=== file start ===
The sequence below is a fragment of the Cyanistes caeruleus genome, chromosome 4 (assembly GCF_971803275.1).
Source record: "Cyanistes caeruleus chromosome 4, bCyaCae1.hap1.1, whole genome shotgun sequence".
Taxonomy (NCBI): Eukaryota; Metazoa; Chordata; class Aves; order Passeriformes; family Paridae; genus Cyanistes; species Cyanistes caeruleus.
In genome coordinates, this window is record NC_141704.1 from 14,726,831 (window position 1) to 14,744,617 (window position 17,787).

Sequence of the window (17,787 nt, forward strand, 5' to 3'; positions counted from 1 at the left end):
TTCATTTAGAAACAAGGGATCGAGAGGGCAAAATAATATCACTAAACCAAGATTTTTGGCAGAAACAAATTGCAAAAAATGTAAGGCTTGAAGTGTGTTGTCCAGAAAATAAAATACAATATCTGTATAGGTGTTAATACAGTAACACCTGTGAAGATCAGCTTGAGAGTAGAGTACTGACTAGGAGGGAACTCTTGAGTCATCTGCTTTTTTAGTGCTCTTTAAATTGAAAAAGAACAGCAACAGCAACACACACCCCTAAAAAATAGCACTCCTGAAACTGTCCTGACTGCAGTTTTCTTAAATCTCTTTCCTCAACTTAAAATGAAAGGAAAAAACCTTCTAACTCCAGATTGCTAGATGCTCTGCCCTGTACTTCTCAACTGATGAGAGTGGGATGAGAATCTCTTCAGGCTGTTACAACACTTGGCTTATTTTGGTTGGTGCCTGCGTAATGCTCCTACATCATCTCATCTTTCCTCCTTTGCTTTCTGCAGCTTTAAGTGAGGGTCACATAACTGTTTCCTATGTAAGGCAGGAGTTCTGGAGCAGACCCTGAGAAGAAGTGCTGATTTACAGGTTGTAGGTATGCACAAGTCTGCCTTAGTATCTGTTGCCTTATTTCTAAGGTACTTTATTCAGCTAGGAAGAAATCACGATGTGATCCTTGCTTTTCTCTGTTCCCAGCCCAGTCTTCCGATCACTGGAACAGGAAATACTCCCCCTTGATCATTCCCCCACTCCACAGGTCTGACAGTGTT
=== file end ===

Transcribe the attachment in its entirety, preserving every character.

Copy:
The sequence below is a fragment of the Cyanistes caeruleus genome, chromosome 4 (assembly GCF_971803275.1).
Source record: "Cyanistes caeruleus chromosome 4, bCyaCae1.hap1.1, whole genome shotgun sequence".
Taxonomy (NCBI): Eukaryota; Metazoa; Chordata; class Aves; order Passeriformes; family Paridae; genus Cyanistes; species Cyanistes caeruleus.
In genome coordinates, this window is record NC_141704.1 from 14,726,831 (window position 1) to 14,744,617 (window position 17,787).

Sequence of the window (17,787 nt, forward strand, 5' to 3'; positions counted from 1 at the left end):
TTCATTTAGAAACAAGGGATCGAGAGGGCAAAATAATATCACTAAACCAAGATTTTTGGCAGAAACAAATTGCAAAAAATGTAAGGCTTGAAGTGTGTTGTCCAGAAAATAAAATACAATATCTGTATAGGTGTTAATACAGTAACACCTGTGAAGATCAGCTTGAGAGTAGAGTACTGACTAGGAGGGAACTCTTGAGTCATCTGCTTTTTTAGTGCTCTTTAAATTGAAAAAGAACAGCAACAGCAACACACACCCCTAAAAAATAGCACTCCTGAAACTGTCCTGACTGCAGTTTTCTTAAATCTCTTTCCTCAACTTAAAATGAAAGGAAAAAACCTTCTAACTCCAGATTGCTAGATGCTCTGCCCTGTACTTCTCAACTGATGAGAGTGGGATGAGAATCTCTTCAGGCTGTTACAACACTTGGCTTATTTTGGTTGGTGCCTGCGTAATGCTCCTACATCATCTCATCTTTCCTCCTTTGCTTTCTGCAGCTTTAAGTGAGGGTCACATAACTGTTTCCTATGTAAGGCAGGAGTTCTGGAGCAGACCCTGAGAAGAAGTGCTGATTTACAGGTTGTAGGTATGCACAAGTCTGCCTTAGTATCTGTTGCCTTATTTCTAAGGTACTTTATTCAGCTAGGAAGAAATCACGATGTGATCCTTGCTTTTCTCTGTTCCCAGCCCAGTCTTCCGATCACTGGAACAGGAAATACTCCCCCTTGATCATTCCCCCACTCCACAGGTCTGACAGTGTT